Block has released new updates on the hardware Bitcoin wallet it is developing: it will have a fingerprint sensor and no display. The community didn’t like that.
Block: news about the Bitcoin wallet
As explained in the dedicated blog post, Block’s wallet will be a combination of two elements: an actual hardware wallet and an app to interact with it. In fact, from what emerges, the most important part will be the app. The hardware part will only be used to authorize the most important transactions. This is where the use of the fingerprint comes in, replacing the PIN, seed phrase and other methods required by hardware wallets.
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The advantage will be that the hardware wallet will become unusable without the actual owner. The risk of forgetting PINs and seed phrases is also eliminated. It is also guaranteed that the “trace” of the fingerprint will never leave the wallet. In other words, it will not be shared elsewhere. And if this approach is not appealing, Block is working to develop an alternative, listening to the community.
Another feature of the wallet is that it will not have a display. This choice is justified by the fact that the app will be the core of the wallet and not the device itself.
Finally, it will have a USB-C charging port.
The post concludes by asking the community what they think of the wallet and the comments were not slow in coming.
Following the tweet by Max Guise, Block’s developer, the crypto community went wild, showing some scepticism.
This is the first comment that appears:
“There must be a dedicated screen to verify transactions on a secure device. Not to mention the #DeepFingerPrint vulnerability”.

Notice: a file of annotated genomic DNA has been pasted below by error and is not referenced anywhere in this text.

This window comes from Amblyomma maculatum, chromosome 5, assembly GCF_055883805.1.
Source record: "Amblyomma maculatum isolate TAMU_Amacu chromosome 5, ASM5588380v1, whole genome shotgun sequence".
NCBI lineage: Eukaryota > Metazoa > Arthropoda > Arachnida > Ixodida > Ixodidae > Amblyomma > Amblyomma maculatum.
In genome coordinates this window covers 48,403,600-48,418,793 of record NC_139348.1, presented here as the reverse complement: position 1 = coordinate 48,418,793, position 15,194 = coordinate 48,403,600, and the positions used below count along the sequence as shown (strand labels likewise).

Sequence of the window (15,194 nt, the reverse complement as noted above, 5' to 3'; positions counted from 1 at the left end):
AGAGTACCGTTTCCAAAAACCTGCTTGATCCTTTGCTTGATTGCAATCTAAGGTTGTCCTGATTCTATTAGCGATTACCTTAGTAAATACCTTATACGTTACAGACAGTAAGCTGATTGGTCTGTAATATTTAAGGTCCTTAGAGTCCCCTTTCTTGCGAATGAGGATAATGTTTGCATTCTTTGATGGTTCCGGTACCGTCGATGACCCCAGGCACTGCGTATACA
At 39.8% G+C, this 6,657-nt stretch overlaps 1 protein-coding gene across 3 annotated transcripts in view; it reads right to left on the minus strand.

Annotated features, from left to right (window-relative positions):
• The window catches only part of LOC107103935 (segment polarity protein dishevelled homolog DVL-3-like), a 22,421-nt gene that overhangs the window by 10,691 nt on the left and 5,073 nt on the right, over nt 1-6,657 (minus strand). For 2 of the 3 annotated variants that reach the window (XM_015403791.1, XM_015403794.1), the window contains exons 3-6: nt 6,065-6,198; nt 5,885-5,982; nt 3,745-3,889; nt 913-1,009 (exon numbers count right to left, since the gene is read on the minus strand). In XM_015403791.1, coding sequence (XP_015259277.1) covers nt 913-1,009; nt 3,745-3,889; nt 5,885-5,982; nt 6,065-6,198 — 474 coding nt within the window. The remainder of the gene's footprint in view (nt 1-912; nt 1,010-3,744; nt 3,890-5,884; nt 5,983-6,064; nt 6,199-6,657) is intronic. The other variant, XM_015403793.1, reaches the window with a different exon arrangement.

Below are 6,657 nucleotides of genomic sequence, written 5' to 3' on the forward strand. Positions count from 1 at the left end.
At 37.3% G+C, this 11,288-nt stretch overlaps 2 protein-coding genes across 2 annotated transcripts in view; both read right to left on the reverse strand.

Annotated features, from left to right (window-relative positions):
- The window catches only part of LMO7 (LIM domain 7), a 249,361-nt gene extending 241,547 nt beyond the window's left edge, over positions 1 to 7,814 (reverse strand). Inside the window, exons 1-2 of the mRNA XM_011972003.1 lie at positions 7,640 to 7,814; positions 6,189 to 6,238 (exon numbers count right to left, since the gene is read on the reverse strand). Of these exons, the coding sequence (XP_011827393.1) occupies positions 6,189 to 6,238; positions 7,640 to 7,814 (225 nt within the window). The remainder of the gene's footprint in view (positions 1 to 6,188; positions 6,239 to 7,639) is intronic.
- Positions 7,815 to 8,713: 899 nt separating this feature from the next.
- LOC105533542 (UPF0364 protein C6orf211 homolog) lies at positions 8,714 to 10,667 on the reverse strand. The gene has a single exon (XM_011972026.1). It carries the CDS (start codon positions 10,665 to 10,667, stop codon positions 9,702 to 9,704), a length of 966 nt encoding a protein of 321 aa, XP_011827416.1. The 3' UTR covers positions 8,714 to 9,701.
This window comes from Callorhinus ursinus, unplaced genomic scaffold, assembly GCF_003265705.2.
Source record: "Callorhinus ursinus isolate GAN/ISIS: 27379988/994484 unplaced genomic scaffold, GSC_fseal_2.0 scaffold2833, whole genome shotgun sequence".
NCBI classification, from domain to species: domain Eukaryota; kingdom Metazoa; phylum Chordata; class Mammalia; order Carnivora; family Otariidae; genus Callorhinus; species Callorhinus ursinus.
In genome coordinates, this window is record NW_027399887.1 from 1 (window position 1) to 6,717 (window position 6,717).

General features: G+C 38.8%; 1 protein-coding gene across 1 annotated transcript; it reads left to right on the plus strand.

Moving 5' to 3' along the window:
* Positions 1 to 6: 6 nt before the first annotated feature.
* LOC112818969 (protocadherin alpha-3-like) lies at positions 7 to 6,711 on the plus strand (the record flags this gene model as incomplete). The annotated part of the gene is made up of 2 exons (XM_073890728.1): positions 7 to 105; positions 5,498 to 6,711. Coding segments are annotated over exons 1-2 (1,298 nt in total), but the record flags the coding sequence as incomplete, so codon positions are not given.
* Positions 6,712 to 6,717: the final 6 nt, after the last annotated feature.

Others point out that it resembles the Yubikey wallet, so it’s not really new.
“Removing the screen from a hardware wallet defeats the entire (!) point of having a hardware wallet.
If you cannot verify what the host device is sending to your hardware wallet, you cannot verify what it’s signing.
Blocks hardware wallet sounds more and more like a 2FA dongle”.
However, the most critical comments are about using a fingerprint. Because, a fingerprint is a bit like putting a first and last name. In short, the wallet is neither anonymous nor secure.
“Biometrics (fingerprints, your face, your gate, your eyes and iris patterns, your speech patterns) are usernames, not passwords. Everyone has access to them. They are not secret. You can copy and reproduce them”.
Darek Ross, computer technician and Bitcoin validator, comments:
“I get trying to make things easier for mass adoption. I like a fingerprint for ease of use, but that does come with a security tradeoff though. And if I’m being honest, that’s more important to me than ease of use”.
Basically, the community does not seem enthusiastic about the announced changes. However, Block has guaranteed that they will listen to users’ opinions. It looks like they are going to have to make a serious change to the project, because as announced, the hardware wallet is unlikely to make inroads into a market already dominated by Ledger and Trezor.
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